Design space exploration: Justifying the investment

The foundational business value of design space exploration is the ability it confers on engineering teams and organizations to gain more complete, higher-fidelity visibility into product performance earlier in project schedules than was possible or practicable with older technologies and approaches. In essence, it does this by enabling more efficient, effective and revealing application of simulation, analysis and digital prototyping assets—tools, expertise, methods, work processes—to the perennial business drivers for any organization’s investments in those assets:

  • To become more competitive by gaining increased capability to explore, create and innovate.
  • To apply that capability to create better performing products.
  • To improve product quality and reliability—yielding expanded opportunity and customer appeal at the same time as lowered warranty expenses, liability exposure and lifecycle costs.
  • To control or, better yet, reduce product development schedules and budgets by supplanting costly, time-intensive physical testing with digital prototyping.


For practitioners working to justify investments in design space exploration, there is of course a fundamental challenge built into this hierarchy of business drivers: the greater and more strategic the value, the more elusive can be the case to convince colleagues and management that it would not be realized without the new tools and methods, or would be much less. This is true both in prospect—justifying investment proposals—and in retrospect, working to document the sources of project success, or lack thereof.

Best practices for qualifying and quantifying payback and ROI of design space exploration need much more thorough investigation, something we are undertaking. In the meantime, these notes toward a justification framework seem to find support in a sampling of industry case studies:

Impact on performance and innovation

Impact on quality

  • Requirements adherence is improved—Rolls Royce: Aircraft engine robust design
  • Product reliability is increased—Rolls Royce: Aircraft engine robust design
  • Design functions as entry point to corporate Six Sigma program—Rolls Royce: Aircraft engine robust design
  • Automating engineering processes removes manual errors—AAM: Automotive driveline NVH analysis
  • Practical simulation of hundreds of variations establishes which is most robust—Freudenberg: Wind turbine bearing gasket robust design
  • Robust design techniques yield improved gasket design, less sensitive to processing and manufacturing imperfections and to variances in operating conditions—Freudenberg: Wind turbine bearing gasket robust design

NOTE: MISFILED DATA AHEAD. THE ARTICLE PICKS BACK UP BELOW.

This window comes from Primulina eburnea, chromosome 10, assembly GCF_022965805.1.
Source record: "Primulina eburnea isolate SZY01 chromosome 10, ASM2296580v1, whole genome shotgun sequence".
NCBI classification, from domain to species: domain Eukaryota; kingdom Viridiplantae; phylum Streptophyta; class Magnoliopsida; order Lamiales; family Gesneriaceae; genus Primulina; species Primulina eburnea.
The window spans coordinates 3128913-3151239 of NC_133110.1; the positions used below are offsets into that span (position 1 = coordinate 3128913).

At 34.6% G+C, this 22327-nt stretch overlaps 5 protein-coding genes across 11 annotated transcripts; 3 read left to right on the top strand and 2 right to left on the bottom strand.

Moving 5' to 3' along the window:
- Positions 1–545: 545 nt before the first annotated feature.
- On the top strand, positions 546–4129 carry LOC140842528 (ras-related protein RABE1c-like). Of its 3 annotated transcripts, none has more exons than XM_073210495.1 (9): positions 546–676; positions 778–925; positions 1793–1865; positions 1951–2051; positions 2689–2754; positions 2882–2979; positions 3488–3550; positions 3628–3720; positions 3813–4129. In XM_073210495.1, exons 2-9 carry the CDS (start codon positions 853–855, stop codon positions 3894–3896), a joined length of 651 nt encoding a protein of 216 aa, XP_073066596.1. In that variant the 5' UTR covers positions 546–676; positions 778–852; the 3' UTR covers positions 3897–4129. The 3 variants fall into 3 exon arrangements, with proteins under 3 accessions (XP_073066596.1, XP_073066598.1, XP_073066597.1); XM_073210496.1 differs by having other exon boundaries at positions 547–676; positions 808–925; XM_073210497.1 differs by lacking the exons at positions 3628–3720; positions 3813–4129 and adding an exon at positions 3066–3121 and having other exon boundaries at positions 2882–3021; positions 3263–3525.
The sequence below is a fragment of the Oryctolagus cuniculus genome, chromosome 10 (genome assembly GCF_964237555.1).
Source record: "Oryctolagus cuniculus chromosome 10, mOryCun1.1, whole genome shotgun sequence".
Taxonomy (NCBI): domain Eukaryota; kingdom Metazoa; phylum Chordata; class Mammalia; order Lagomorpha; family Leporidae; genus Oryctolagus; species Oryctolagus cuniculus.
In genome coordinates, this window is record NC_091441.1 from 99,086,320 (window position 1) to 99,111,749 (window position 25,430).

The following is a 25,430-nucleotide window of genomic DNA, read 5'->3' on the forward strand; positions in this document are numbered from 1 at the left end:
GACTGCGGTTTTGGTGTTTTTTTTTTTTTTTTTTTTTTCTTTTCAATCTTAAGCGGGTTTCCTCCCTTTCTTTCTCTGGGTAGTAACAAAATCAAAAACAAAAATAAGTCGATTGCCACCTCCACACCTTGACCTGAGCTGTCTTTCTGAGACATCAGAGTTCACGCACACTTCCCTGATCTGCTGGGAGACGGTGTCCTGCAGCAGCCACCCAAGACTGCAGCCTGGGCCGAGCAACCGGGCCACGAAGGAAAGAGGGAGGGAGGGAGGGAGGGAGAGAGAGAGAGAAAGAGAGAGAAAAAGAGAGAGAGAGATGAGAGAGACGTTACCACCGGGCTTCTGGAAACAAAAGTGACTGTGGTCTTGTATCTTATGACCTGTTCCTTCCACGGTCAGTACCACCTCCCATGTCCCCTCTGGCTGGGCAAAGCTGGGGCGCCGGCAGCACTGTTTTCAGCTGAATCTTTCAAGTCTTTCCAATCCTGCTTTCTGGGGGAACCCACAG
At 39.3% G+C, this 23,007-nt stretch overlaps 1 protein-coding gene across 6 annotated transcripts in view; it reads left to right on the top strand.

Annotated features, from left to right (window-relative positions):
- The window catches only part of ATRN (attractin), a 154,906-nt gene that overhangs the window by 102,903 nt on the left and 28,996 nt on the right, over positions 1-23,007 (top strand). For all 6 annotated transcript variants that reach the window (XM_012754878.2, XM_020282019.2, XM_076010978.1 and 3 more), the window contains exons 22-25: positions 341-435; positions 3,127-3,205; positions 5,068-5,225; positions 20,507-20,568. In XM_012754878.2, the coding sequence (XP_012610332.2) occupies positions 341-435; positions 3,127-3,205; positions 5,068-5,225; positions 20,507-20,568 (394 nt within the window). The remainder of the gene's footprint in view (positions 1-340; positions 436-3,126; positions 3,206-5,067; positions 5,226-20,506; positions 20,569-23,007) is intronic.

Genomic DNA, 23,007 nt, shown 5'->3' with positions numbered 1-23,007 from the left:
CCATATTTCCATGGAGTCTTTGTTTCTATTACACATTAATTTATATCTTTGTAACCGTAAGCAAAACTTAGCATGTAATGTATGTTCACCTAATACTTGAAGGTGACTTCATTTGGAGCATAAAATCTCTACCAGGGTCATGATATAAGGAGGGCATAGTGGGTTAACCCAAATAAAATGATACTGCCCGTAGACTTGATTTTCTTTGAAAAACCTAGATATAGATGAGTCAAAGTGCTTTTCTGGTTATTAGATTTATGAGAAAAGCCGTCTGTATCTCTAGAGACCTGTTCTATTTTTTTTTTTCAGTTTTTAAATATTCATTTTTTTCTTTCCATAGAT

• Optimization of liner hanger design meets increased hanging capacity and reliability prediction—Baker Hughes: DOE-based optimization and reliability prediction of an expandable liner hanger
  • Ability to take account of size and shape variation and uncertainty is improved in evaluation and optimization of weatherstrip seal performance—Cooper Standard: Optimization of automotive weatherstrip seal
  • Traditional optimization techniques tended to over-optimize, producing solutions that performed well at the design point but showed different results under off-design conditions; new robust-design algorithms solve this by allowing one variable and three constants to be defined as stochastic—BMW: Optimization of fatigue life of diesel engine crankcase and gasket
  • Using RSM approach to run virtual robust optimization with thousands of computations, then running ABAQUS to validate the virtual results, improves fatigue safety factor by 15% while constraining variation of measured output to less than 1%—BMW: Optimization of fatigue life of diesel engine crankcase and gasket

Impact on schedule

  • Traditional 4- to 12-week process to optimize ride/handling cut to 1-2 weeks—Pratt & Miller: Defense ground vehicle engineering
  • Cycle times are reduced—Rolls Royce: Aircraft engine robust design
  • Redesign is reduced—Rolls Royce: Aircraft engine robust design
  • Time to conduct each driveline NVH analysis iteration is reduced by 75%—AAM: Automotive driveline NVH analysis
  • Run-time for each analysis iteration cut from 30 minutes to 0.1 second; total analysis computational time cut from 16,300 hours to 100 hours—Freudenberg: Wind turbine bearing gasket robust design
  • Design of automotive structures is improved through automating the iterative information exchange between FEA and design activities, shortening development cycles and reducing manual labor—Van-Rob Kirchhoff Automotive: Optimization of a family of supporting frames under multiple analysis constraints

Impact on cost

  • Product development costs are reduced—Rolls Royce: Aircraft engine robust design
  • Control over manufacturing costs is tightened—Rolls Royce: Aircraft engine robust design
  • Annual six-figure savings in engineering labor costs per site are realized—AAM: Automotive driveline NVH analysis
  • New approach to auto body aerodynamic optimization based on RSM (response surface models) yields lower CFD calculation costs—Honda: Automotive aerodynamic design exploration

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